Emily Kutner, PhD is a pediatric psychologist on Connecticut Children’s psychology and hematology/oncology teams. She specializes in treatment of conditions that frequently affect children with chronic medical conditions, including anxiety, depression or chronic pain. We sat down with Dr. Kutner to learn more about how she works with families and their care teams to assist in managing these conditions during treatment.
What brought you to Connecticut Children’s and what is your role?
I am a pediatric psychologist specializing in hematology/oncology and the general intersection of medicine and psychology in a hospital setting. I completed a specialized fellowship, training as a psychologist in multiple subspecialties of medicine before moving to Connecticut two-and-a-half years ago. I am grateful for Connecticut Children’s, as I am truly able to come to my “dream job” each day, helping children and families ease distress when faced with medical illness or injury.
What are some the warning signs for depression, anxiety, and other conditions you look for in patients who are coping with illness or a chronic medical condition?
Research shows that nearly 80% of pediatric patients and their families report experiencing some traumatic stress following illness, injury, hospitalization, or painful medical procedures. When ignored, these stress reactions can negatively impact healing and recovery. It’s important for patients and families to assess for when these reactions begin to impair aspects of functioning. When your child is experiencing disruptions in sleeping or eating patterns, persistent change in mood (increased irritability, anxious, or sad mood), difficulties with replaying events repeatedly, or unable to complete activities of daily living (attending school, engaging with peers, etc) psychological intervention may be warranted. Children and adolescents with a health condition are more likely to be successful at managing their illness and staying active in meaningful activities if they are provided with care that addresses both psychological and medical needs.
How do you help children and their families cope with difficult diagnoses, treatments, or long hospital stays?
We know that unpredictable medical events can lead to challenging a child’s belief that the world is a safe place, which can increase symptoms of distress. I frequently work with families to improve health behaviors, such as sleep, diet, adherence, and physical activity, which can secondarily improve mood and functioning. I take an evidenced-based approach for treatment of psychological distress secondary to medical conditions, which may include cognitive-behavioral therapy, mindfulness, or biofeedback techniques. I often assist families in following complicated treatment plans and medication regimens, as well as create plans to assist in prevention of preventable future illness and injury.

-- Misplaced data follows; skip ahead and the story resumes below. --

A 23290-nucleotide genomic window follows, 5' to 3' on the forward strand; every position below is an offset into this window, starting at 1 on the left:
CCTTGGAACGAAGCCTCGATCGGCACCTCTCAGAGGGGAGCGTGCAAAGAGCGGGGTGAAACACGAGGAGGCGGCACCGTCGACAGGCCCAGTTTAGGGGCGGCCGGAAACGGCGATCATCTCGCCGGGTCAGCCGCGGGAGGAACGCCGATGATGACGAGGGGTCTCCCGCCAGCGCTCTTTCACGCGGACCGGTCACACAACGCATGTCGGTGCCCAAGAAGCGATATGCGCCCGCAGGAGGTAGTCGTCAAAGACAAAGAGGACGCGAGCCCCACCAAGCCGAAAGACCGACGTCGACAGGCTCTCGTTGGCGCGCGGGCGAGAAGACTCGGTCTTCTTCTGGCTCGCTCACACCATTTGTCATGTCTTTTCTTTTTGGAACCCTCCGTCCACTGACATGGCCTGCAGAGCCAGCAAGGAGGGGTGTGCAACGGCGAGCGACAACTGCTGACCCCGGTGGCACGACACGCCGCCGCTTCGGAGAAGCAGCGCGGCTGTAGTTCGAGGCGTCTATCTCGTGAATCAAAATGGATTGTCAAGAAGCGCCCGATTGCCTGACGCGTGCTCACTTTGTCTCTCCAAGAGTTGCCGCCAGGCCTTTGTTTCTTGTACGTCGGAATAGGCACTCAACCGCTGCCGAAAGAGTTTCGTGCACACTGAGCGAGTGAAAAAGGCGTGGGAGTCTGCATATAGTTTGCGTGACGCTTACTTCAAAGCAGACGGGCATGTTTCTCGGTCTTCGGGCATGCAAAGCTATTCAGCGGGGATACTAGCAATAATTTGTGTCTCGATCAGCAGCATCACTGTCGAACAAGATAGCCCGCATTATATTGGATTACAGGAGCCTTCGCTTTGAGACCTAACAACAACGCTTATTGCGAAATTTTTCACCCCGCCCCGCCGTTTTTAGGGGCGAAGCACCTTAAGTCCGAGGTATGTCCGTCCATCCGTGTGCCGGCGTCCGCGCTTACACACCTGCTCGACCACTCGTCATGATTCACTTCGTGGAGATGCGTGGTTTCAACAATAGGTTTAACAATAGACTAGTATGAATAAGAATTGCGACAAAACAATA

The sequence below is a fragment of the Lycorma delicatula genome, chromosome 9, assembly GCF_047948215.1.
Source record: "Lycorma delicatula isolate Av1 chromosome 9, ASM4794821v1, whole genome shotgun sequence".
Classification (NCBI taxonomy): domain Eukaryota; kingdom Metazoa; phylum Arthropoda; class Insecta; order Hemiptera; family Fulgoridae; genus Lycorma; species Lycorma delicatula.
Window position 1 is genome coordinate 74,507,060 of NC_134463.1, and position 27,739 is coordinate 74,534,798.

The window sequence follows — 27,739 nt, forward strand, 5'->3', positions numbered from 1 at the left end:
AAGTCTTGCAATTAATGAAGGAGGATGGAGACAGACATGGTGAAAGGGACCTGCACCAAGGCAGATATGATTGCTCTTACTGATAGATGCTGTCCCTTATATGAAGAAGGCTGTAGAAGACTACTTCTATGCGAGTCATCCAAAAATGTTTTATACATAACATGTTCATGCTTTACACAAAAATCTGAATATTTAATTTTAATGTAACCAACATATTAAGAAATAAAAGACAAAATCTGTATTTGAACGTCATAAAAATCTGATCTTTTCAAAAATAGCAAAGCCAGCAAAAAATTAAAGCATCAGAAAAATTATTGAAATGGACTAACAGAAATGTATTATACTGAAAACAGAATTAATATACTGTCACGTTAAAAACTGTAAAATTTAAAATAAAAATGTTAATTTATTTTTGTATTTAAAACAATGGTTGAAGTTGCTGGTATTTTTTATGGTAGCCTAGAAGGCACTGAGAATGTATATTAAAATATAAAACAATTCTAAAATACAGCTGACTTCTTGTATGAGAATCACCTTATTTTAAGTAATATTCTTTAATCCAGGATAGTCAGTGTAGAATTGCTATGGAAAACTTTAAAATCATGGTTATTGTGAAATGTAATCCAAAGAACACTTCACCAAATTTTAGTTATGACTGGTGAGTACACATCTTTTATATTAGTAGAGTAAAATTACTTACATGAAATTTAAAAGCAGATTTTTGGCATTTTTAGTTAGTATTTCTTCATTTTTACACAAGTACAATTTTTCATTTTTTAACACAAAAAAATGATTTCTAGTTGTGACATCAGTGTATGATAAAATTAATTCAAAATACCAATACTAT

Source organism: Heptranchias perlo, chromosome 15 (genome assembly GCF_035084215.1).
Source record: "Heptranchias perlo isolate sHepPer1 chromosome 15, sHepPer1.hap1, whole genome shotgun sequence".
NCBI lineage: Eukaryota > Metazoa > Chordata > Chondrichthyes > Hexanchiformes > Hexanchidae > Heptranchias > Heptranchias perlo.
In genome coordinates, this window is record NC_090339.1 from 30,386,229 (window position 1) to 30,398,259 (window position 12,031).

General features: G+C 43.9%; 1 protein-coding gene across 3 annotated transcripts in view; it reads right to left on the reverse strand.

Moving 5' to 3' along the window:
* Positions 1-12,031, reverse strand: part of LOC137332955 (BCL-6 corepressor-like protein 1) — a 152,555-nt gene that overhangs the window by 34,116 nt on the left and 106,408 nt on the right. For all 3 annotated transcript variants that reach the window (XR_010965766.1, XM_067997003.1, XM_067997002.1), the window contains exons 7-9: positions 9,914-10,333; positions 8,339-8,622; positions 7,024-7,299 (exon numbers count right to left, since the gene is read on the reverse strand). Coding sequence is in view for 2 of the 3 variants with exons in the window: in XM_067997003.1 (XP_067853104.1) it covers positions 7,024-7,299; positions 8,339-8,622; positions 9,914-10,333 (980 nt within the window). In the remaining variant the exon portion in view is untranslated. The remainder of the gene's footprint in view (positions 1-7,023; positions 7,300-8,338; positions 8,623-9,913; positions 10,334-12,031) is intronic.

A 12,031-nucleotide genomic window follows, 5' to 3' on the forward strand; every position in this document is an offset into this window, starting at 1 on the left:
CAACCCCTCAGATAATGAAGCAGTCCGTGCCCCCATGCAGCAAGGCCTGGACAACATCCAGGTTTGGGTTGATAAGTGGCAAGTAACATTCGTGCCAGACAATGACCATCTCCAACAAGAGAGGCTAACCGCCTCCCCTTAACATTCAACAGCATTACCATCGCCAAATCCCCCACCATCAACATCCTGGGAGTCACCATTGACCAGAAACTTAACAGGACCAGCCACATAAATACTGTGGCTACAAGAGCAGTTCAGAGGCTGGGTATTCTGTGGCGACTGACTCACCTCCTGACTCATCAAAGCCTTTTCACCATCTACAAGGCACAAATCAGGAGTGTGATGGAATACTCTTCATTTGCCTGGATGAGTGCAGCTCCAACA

How can parents best help their child when in the emergency room or in the hospital?
The most important thing to remember as a parent, is you are the best person to help your child’s anxiety and distress. Children often look to their parents to be calm and reassuring, and will model their parents’ affect. A good expectation is that it’s often best to provide honest information to decrease uncertainty in developmentally appropriate language. For example, if there is a procedure or IV involved, you should let your child know the reason for the intervention and that it may hurt. Instead of saying “this won’t hurt” or “you won’t feel a thing,” it can be more helpful to utilize distraction techniques, diaphragmatic breathing, and honesty regarding the intervention. This will help build trust within the medical team and hospital for your child, letting them know hospital staff is here to help them feel better. Be present with your child, if possible, and allow your child to talk about worries or feelings about being in the hospital. Let them know that whatever they are feeling, the feelings are normal, and reassure your child that he or she has not done anything wrong. Last but certainly not least, make sure as a parent that you take care of yourself! If you are worried, lacking sleep, or notably upset, it will be harder to help your child. Don’t be afraid to ask for help from family, friends, a counselor, or your own doctor. More information medical traumatic stress tips for parents can be found on The National Child Traumatic Stress Network.
What is the most rewarding part of your job?
This is the easiest question to answer- definitely the children and their families! I learn every day from the resiliency fostered by youth I engage with. Working in pediatric oncology, I am privileged to witness the importance of hope in a medical plan, and am so grateful families allow us to be a part of their treatment teams during such a vulnerable time.